"Note that the Society always used the term “oikonomia” or ecclesiastical “economy.” This sense suggests the idea of stewardship, or management on behalf of others, or to the works of god; that is: on behalf of a god or superior. In Lutheran Church German the word is “Oikonomenische” not “Ökonomische.”

"‘Count’ Maximillian Leon’s society was known as the New Philadelphia Society (at Phillipsburg, Beaver County, Pa) and not by the moniker “Leonites.” Use of coins as “voting tokens” is not supported by any contemporary practice in Germany, English-speaking countries, or among Harmony Society members. (The closest “stretch” might be communion tokens.) The same applies to letters “E” and “L.”

 

Edited by RWB
Link to post
Share on other sites

From "Work Performed by the Subtreasuries: Letter from the Chief, Bureau of Efficiency." 1918.

"At each of the Subtreasuries considerable amounts of metallic money are brought in daily for deposit...The coin room of the Subtreasury counts the money so presented and throws out coin that is mutilated or defaced...Coin that is worn thin or smooth or that is bent or twisted is redeemed in good coin...The law permits a certain amount of abrasion - equivalent to one half of one percent for a circulation lasting 20 years."

The Subtreasuries had multiple functions in ~80 years of existence, which evolved through three basic phases of management. For coin redemption, all silver and gold coins were weighed or evaluated for wear, and determined to be lightweight coins, equivalent, or excess in weight.

A few more images of lightweight gold coins stamped by the Subtreasuries. The size and typeface can vary considerably as the Subtreasuries were not consistent in operation. Some typeface is similar to "L" stamps on quarters. Subtreasury stamped coins were sometimes inadvertently returned to circulation.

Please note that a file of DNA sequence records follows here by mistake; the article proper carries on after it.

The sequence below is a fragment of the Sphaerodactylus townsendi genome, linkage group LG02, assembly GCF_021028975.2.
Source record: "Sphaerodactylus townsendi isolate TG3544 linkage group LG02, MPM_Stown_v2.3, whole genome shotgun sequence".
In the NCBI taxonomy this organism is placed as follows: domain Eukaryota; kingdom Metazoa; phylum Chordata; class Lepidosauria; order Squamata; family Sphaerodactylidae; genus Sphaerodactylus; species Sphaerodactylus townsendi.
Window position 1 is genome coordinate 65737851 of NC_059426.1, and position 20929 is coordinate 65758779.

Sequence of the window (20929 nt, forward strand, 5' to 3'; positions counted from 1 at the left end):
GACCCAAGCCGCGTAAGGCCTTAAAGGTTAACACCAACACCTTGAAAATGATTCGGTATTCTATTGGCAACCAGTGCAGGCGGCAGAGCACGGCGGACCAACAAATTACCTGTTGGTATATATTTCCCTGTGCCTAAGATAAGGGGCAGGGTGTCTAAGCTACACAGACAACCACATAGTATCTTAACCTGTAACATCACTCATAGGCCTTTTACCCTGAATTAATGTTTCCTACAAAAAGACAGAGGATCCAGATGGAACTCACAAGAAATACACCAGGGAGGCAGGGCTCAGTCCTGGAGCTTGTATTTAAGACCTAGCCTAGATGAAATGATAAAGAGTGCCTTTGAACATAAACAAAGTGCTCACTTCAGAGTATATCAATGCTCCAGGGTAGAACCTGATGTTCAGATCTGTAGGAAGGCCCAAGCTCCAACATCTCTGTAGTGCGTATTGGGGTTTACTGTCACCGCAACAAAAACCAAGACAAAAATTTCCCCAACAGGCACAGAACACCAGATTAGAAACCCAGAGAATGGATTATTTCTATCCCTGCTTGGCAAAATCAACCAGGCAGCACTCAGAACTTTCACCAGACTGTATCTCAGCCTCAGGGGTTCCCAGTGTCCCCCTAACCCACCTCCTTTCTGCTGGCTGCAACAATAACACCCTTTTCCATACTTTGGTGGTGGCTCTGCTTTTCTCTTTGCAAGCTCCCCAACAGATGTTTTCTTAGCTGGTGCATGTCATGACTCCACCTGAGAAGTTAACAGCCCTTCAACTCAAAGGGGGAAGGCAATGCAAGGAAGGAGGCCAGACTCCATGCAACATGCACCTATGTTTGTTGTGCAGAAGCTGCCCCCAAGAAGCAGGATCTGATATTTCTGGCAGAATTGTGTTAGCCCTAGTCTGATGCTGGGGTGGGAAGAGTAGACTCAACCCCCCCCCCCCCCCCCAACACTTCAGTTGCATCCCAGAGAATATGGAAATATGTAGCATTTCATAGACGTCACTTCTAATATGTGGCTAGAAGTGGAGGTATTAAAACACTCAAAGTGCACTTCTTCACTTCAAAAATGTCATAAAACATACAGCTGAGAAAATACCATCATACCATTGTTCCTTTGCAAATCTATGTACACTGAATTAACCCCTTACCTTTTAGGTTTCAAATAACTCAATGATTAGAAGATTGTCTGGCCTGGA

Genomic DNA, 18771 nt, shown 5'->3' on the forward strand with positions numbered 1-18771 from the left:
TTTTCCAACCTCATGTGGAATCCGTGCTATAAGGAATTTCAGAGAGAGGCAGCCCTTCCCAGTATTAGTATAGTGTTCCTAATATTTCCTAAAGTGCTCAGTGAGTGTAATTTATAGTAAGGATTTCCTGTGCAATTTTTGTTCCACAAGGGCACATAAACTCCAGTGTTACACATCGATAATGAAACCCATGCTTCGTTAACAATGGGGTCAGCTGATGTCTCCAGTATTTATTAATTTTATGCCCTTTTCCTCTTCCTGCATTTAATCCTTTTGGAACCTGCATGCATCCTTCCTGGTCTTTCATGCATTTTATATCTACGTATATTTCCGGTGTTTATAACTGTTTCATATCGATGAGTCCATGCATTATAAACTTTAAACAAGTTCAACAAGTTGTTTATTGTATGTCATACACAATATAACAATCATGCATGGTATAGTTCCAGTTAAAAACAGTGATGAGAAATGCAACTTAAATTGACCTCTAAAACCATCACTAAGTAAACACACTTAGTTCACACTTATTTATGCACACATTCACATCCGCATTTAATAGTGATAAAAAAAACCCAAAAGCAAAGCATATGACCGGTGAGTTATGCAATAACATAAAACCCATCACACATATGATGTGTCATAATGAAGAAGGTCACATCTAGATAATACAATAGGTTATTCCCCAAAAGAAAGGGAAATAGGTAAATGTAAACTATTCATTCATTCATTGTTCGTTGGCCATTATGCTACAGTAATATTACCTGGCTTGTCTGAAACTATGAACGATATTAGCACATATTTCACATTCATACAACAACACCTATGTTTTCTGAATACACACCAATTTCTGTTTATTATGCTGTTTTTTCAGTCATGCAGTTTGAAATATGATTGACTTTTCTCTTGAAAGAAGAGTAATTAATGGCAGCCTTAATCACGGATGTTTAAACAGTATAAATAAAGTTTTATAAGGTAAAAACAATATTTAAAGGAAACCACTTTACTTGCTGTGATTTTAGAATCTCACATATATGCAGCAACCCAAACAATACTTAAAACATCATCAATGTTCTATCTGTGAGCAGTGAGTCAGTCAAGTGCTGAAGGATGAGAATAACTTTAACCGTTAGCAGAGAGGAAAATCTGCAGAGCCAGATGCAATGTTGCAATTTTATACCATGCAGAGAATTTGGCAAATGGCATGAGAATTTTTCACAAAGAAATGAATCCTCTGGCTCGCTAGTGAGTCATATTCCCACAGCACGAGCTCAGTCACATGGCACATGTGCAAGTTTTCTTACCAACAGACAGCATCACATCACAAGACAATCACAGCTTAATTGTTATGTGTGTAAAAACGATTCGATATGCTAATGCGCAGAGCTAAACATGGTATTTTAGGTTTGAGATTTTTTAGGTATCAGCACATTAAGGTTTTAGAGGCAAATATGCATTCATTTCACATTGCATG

L counter.jpg

L counterst.jpg

L counterstamp <a href='https://www.ebay.com/' class='notreplace' title='' target='_blank'  style=ebay.png">

L counterstamps.jpg

Link to post
Share on other sites

One other comment about the "Economite Hoard", those were mostly half dollars not quarters., and they were not punched with a L or E, they tended to have a single vertical punch mark, like with a standard screwdriver, at 12 oclock on the obv.

The L and E quarters only come dated 1815 or 1825 and the letter punches are the same on both dates.  The placement of the E and L differ, but the E's are in the same place on both dates, and the L's are in the same place on both dates.  The coins were probably stamped while on a medium hardness wood block that was able to conform to the shape of the rev and support it as there is very little damage to the reverse from the stamping.

Link to post
Share on other sites

Impossible to tell if the L was applied officially or not. Your coin might have been at the low end of tolerance, and then lost enough through circulation that a sub-Treasury stamped it.

The quantity of these appearing in circulation seems to increase in the mid-1890s. When sub-Treasuries stamped light gold, the coins were supposed to be withdrawn, accumulated and eventually sent to a Mint for recoinage. It is possible that some Treasury officers stamped gold that was presented by banks, then returned it to the bank. The banks then dumped the light coins, which were not really legal tender any more, on consumers and merchants who were stuck with the coins. Letters concerning individuals sending these to the Mint show that the coins were not replaced - the sender was paid only the gold value not the face value.

Edited by RWB
Link to post
Share on other sites

Create an account or sign in to comment

You need to be a member in order to leave a comment

Create an account

Sign up for a new account in our community. It's easy!

Register a new account

Sign in

Already have an account? Sign in here.

Sign In Now
1 1